With the average marriage in Canada, including in British Columbia, lasting less than 14 years, it is understandable that a person who holds any assets would want to draft a prenuptial agreement. For the same reason, families who own family businesses may want their children to establish marriage agreements to protect family assets. It is not uncommon for families to lose control of their companies when one of the children divorce.
In many cases, a business can be the income source of the parents and some or all of the children. However, nobody can be forced to sign a prenuptial agreement, and advisors say it is important for parents to approach the subject in the proper way. Both parties in a marriage must know that a marriage agreement is not a one-sided contract.
Some suggest that honest and open discussions include the soon-to-be spouse of one of the children, and that person must be allowed to express his or her concerns. Open conversations can lead to the sharing of expectations early in a relationship. Later, when the relationship becomes serious, discussions about how they will protect their respective interests will likely be less stressful.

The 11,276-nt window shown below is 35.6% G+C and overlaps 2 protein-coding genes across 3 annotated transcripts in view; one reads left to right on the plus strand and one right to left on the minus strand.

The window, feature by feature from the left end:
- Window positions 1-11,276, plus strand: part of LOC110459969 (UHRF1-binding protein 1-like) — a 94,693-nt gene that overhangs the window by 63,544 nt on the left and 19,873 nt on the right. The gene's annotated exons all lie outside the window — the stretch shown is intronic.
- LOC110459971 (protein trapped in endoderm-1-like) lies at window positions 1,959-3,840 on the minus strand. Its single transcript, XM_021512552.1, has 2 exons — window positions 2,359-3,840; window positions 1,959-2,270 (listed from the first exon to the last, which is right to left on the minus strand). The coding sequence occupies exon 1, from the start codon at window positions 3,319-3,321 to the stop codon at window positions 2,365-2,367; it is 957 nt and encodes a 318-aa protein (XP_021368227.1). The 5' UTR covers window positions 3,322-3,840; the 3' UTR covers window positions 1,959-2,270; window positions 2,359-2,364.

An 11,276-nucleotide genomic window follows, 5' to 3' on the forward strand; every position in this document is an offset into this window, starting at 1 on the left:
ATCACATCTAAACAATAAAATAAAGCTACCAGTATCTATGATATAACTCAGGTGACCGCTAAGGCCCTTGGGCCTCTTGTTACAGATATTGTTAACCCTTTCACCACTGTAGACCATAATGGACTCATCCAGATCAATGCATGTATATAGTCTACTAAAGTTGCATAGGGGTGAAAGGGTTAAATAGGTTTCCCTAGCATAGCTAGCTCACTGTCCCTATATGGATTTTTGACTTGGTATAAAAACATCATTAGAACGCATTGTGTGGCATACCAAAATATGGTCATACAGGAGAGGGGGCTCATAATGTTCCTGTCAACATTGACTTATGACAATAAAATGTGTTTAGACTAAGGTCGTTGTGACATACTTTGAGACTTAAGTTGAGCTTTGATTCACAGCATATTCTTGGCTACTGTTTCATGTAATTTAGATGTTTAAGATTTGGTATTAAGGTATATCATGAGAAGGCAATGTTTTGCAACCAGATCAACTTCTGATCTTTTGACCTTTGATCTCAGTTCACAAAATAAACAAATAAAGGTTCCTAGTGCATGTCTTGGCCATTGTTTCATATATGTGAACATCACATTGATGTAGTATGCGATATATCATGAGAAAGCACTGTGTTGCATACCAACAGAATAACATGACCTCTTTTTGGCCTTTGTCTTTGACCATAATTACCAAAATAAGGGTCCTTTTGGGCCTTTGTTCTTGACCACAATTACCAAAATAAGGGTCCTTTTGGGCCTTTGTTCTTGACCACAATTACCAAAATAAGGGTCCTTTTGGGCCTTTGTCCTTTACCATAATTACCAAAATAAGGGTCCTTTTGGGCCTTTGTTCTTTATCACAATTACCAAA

A British Columbia divorce lawyer can assess the circumstances and assist with negotiations or even arrange mediation to encourage communication about the concerns of each party. A skilled lawyer can help with the drafting of a marriage agreement, and if there are concerns about the protection of family assets, that issue can be addressed. A satisfactory agreement may be reached if all parties can see that the suggested agreement brings a balanced approach that will be fair to all.
Source: huffingtonpost.ca, “How Different Generations Can See Eye-To-Eye On Prenups“, Nathalie Boutet, Accessed on May 5. 2017